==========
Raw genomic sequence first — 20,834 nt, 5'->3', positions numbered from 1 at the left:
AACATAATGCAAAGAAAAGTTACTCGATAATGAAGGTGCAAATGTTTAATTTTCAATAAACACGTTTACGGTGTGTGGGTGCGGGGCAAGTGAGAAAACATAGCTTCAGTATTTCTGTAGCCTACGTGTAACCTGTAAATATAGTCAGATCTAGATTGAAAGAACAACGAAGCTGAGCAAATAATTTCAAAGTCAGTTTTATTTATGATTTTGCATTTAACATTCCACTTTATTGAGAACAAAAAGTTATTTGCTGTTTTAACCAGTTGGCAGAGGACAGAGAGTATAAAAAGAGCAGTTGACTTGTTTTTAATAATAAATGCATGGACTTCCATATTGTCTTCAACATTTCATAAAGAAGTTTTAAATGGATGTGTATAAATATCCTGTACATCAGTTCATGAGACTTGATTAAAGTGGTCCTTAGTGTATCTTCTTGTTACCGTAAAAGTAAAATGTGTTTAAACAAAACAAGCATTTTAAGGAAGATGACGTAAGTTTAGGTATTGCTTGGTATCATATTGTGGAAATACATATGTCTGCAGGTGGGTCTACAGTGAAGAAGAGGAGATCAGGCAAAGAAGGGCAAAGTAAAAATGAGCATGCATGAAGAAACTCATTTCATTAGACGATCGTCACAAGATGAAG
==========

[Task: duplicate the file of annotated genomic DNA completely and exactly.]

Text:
Raw genomic sequence first — 20,834 nt, 5'->3', positions numbered from 1 at the left:
AACATAATGCAAAGAAAAGTTACTCGATAATGAAGGTGCAAATGTTTAATTTTCAATAAACACGTTTACGGTGTGTGGGTGCGGGGCAAGTGAGAAAACATAGCTTCAGTATTTCTGTAGCCTACGTGTAACCTGTAAATATAGTCAGATCTAGATTGAAAGAACAACGAAGCTGAGCAAATAATTTCAAAGTCAGTTTTATTTATGATTTTGCATTTAACATTCCACTTTATTGAGAACAAAAAGTTATTTGCTGTTTTAACCAGTTGGCAGAGGACAGAGAGTATAAAAAGAGCAGTTGACTTGTTTTTAATAATAAATGCATGGACTTCCATATTGTCTTCAACATTTCATAAAGAAGTTTTAAATGGATGTGTATAAATATCCTGTACATCAGTTCATGAGACTTGATTAAAGTGGTCCTTAGTGTATCTTCTTGTTACCGTAAAAGTAAAATGTGTTTAAACAAAACAAGCATTTTAAGGAAGATGACGTAAGTTTAGGTATTGCTTGGTATCATATTGTGGAAATACATATGTCTGCAGGTGGGTCTACAGTGAAGAAGAGGAGATCAGGCAAAGAAGGGCAAAGTAAAAATGAGCATGCATGAAGAAACTCATTTCATTAGACGATCGTCACAAGATGAAG